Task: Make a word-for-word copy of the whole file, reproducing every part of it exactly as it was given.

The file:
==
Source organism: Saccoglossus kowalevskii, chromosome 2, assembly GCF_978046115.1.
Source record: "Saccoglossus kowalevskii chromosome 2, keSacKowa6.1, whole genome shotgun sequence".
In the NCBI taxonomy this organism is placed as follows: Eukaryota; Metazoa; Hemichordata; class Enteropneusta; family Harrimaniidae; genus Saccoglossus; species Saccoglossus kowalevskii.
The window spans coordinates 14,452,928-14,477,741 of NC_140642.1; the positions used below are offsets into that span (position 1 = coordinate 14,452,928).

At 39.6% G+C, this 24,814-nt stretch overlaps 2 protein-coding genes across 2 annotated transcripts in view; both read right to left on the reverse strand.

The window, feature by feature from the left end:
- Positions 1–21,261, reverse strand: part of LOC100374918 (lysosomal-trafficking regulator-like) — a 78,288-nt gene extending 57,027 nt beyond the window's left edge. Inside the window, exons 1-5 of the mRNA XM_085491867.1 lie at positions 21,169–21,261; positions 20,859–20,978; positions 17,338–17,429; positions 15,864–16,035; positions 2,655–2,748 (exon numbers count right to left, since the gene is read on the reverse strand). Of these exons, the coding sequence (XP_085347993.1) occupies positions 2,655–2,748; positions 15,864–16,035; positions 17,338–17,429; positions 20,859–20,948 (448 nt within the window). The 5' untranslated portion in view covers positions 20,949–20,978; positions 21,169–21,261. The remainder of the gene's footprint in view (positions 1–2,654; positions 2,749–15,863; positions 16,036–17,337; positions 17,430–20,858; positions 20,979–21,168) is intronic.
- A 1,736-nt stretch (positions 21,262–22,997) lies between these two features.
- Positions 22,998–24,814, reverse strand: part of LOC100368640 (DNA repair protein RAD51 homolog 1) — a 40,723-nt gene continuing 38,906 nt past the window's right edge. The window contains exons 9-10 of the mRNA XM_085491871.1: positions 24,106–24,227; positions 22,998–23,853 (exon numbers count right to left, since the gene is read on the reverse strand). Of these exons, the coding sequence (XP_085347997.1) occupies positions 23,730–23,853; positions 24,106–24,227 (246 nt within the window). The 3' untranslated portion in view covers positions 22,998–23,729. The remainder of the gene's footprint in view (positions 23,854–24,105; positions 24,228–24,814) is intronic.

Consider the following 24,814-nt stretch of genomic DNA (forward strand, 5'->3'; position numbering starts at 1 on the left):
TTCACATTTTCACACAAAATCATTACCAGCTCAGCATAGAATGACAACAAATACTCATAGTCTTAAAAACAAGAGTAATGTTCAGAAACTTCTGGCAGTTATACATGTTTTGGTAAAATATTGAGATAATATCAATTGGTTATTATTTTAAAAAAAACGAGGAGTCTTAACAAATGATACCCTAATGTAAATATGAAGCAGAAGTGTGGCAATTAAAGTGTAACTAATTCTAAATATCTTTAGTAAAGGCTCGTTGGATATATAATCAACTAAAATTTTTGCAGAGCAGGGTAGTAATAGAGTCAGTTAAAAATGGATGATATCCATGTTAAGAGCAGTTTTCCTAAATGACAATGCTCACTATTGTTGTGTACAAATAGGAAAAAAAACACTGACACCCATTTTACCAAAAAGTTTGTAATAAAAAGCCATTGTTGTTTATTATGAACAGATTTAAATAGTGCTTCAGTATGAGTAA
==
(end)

Source organism: Saccoglossus kowalevskii, chromosome 2, assembly GCF_978046115.1.
Source record: "Saccoglossus kowalevskii chromosome 2, keSacKowa6.1, whole genome shotgun sequence".
In the NCBI taxonomy this organism is placed as follows: Eukaryota; Metazoa; Hemichordata; class Enteropneusta; family Harrimaniidae; genus Saccoglossus; species Saccoglossus kowalevskii.
The window spans coordinates 14,452,928-14,477,741 of NC_140642.1; the positions used below are offsets into that span (position 1 = coordinate 14,452,928).

At 39.6% G+C, this 24,814-nt stretch overlaps 2 protein-coding genes across 2 annotated transcripts in view; both read right to left on the reverse strand.

The window, feature by feature from the left end:
- Positions 1–21,261, reverse strand: part of LOC100374918 (lysosomal-trafficking regulator-like) — a 78,288-nt gene extending 57,027 nt beyond the window's left edge. Inside the window, exons 1-5 of the mRNA XM_085491867.1 lie at positions 21,169–21,261; positions 20,859–20,978; positions 17,338–17,429; positions 15,864–16,035; positions 2,655–2,748 (exon numbers count right to left, since the gene is read on the reverse strand). Of these exons, the coding sequence (XP_085347993.1) occupies positions 2,655–2,748; positions 15,864–16,035; positions 17,338–17,429; positions 20,859–20,948 (448 nt within the window). The 5' untranslated portion in view covers positions 20,949–20,978; positions 21,169–21,261. The remainder of the gene's footprint in view (positions 1–2,654; positions 2,749–15,863; positions 16,036–17,337; positions 17,430–20,858; positions 20,979–21,168) is intronic.
- A 1,736-nt stretch (positions 21,262–22,997) lies between these two features.
- Positions 22,998–24,814, reverse strand: part of LOC100368640 (DNA repair protein RAD51 homolog 1) — a 40,723-nt gene continuing 38,906 nt past the window's right edge. The window contains exons 9-10 of the mRNA XM_085491871.1: positions 24,106–24,227; positions 22,998–23,853 (exon numbers count right to left, since the gene is read on the reverse strand). Of these exons, the coding sequence (XP_085347997.1) occupies positions 23,730–23,853; positions 24,106–24,227 (246 nt within the window). The 3' untranslated portion in view covers positions 22,998–23,729. The remainder of the gene's footprint in view (positions 23,854–24,105; positions 24,228–24,814) is intronic.

Consider the following 24,814-nt stretch of genomic DNA (forward strand, 5'->3'; position numbering starts at 1 on the left):
TTCACATTTTCACACAAAATCATTACCAGCTCAGCATAGAATGACAACAAATACTCATAGTCTTAAAAACAAGAGTAATGTTCAGAAACTTCTGGCAGTTATACATGTTTTGGTAAAATATTGAGATAATATCAATTGGTTATTATTTTAAAAAAAACGAGGAGTCTTAACAAATGATACCCTAATGTAAATATGAAGCAGAAGTGTGGCAATTAAAGTGTAACTAATTCTAAATATCTTTAGTAAAGGCTCGTTGGATATATAATCAACTAAAATTTTTGCAGAGCAGGGTAGTAATAGAGTCAGTTAAAAATGGATGATATCCATGTTAAGAGCAGTTTTCCTAAATGACAATGCTCACTATTGTTGTGTACAAATAGGAAAAAAAACACTGACACCCATTTTACCAAAAAGTTTGTAATAAAAAGCCATTGTTGTTTATTATGAACAGATTTAAATAGTGCTTCAGTATGAGTAA